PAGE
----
When time grew close, I discovered time. Which is to say, I guess, that I emerged from the first lockdown tending a new fascination with mechanical wristwatches. It's shameful in a way - wrongly, I had always associated watches and the people who love them with a certain kind of sneering conservatism. Watches the size of Reese's Peanut Butter Cups glinting and twitching on huge wrists. But I had read an essay by William Gibson about his own discovery of watches at the same time that he discovered very early eBay back in the nineties. I was hooked by the magic of the watch word horde: escapement, movement, complication. I was hooked too by something he refers to as the "Tamagotchi gesture". This is the fact that a mechanical watch needs its owner. It needs caring - to wind, to reset the time, to spin the day date window through its lazy cycles.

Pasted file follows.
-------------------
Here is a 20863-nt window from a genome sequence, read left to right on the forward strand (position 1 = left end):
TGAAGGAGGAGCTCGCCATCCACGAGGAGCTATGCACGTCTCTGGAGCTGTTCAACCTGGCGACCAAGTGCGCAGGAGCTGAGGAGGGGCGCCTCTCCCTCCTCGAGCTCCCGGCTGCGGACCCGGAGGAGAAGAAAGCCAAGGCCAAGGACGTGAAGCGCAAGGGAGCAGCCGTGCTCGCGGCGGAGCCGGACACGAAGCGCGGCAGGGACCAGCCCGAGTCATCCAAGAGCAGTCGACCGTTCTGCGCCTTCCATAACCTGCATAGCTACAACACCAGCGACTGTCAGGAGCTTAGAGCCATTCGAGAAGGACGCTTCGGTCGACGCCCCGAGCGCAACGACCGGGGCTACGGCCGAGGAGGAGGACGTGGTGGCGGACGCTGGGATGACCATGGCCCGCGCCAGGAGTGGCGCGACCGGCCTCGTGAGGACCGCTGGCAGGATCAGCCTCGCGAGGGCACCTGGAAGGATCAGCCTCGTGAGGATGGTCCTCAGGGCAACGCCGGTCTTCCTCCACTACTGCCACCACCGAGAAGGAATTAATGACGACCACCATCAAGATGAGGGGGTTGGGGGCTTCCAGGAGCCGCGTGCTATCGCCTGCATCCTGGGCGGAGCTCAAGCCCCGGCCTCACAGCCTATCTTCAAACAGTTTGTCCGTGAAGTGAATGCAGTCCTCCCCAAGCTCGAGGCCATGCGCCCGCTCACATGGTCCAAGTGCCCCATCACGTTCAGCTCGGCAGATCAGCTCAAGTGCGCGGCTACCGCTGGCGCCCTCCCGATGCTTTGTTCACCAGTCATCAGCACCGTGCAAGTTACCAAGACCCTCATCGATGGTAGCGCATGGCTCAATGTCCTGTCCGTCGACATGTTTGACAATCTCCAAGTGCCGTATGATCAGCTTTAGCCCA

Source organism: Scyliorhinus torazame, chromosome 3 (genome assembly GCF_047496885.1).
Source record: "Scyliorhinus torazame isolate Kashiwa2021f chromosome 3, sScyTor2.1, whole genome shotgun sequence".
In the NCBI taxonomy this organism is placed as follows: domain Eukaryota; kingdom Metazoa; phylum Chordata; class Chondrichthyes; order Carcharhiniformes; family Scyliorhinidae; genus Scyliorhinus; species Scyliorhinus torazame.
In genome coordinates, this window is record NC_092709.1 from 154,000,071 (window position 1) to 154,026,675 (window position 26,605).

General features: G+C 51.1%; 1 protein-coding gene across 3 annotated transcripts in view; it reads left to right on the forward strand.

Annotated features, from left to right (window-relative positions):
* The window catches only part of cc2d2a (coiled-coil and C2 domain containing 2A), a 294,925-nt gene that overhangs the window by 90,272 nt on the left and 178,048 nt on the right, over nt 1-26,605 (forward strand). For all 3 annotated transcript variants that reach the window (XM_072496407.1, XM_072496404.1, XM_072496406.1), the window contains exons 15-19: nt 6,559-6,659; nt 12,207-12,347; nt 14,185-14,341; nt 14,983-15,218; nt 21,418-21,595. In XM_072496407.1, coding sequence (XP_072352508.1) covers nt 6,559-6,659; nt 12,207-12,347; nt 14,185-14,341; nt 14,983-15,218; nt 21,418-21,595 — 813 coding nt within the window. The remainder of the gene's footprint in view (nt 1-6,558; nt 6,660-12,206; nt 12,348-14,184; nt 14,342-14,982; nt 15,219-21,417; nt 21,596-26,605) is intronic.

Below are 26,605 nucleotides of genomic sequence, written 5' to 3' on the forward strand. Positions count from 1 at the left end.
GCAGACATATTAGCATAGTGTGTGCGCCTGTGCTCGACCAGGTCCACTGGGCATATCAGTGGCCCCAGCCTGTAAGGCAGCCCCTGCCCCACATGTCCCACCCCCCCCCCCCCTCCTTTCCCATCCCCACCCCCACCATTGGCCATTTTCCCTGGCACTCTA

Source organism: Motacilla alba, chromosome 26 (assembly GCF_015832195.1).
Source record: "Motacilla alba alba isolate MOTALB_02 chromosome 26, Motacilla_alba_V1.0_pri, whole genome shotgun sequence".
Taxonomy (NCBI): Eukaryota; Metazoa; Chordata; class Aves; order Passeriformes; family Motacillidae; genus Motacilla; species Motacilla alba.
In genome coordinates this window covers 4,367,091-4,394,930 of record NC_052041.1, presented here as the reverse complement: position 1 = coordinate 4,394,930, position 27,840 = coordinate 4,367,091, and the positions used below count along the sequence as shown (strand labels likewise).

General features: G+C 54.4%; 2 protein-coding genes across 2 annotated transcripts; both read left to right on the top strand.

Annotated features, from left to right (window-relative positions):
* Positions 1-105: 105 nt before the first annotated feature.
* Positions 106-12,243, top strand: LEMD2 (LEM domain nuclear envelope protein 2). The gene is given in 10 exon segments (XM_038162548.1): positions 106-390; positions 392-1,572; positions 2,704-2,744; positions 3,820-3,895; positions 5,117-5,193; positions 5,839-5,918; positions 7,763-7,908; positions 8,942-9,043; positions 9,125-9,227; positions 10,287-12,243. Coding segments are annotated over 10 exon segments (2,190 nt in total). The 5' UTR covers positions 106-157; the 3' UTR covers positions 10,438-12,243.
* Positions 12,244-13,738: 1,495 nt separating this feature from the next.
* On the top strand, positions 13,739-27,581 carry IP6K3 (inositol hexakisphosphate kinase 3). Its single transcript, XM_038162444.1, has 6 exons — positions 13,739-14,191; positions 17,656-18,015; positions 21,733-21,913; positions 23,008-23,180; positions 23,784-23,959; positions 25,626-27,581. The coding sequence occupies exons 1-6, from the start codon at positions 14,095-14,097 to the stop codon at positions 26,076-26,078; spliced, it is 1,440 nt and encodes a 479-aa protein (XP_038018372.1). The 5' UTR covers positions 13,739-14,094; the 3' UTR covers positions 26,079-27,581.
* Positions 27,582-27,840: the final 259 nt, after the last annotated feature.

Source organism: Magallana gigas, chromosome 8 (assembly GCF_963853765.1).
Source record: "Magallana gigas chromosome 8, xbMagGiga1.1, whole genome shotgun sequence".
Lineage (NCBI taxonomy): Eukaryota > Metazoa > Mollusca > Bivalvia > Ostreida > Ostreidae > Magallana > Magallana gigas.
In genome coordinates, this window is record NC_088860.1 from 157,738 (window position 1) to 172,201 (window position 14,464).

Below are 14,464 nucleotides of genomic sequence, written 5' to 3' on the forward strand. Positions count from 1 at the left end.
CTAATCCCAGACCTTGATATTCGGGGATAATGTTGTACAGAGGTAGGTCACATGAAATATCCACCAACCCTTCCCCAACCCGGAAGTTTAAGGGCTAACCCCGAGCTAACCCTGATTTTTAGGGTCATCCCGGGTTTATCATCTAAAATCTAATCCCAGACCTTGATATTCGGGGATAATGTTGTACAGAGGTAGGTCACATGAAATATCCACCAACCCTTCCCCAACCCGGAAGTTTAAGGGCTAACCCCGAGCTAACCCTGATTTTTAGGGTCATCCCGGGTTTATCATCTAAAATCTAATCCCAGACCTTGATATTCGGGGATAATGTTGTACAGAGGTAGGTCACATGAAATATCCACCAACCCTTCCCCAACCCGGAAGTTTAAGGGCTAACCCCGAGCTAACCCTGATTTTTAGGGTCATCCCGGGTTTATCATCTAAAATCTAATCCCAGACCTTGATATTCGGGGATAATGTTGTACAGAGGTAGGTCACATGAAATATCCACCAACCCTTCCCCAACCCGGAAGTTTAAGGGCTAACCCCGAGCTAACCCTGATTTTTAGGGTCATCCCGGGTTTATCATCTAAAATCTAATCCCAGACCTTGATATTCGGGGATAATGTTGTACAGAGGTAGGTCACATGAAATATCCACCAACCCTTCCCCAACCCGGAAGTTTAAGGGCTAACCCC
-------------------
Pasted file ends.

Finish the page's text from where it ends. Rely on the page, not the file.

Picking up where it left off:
Something else. I was fascinated by what Gibson refers to as a "medical chapter ring". This is a border around the watch face on certain watches, marked with indents that allow a person to keep track of a pulse - their own or someone else's. Around the time I learned about this I was becoming interested with a nineteenth century physician named Dr Robert Graves. Graves was the first to describe Grave's disease, an autoimmune condition that affects the thyroid. He was a friend of Turner and once saved a bunch of people on a sinking ship by fixing the pumps using leather from his shoes. Oh yes, and you know the second hand on a watch? The rumour is that he invented it.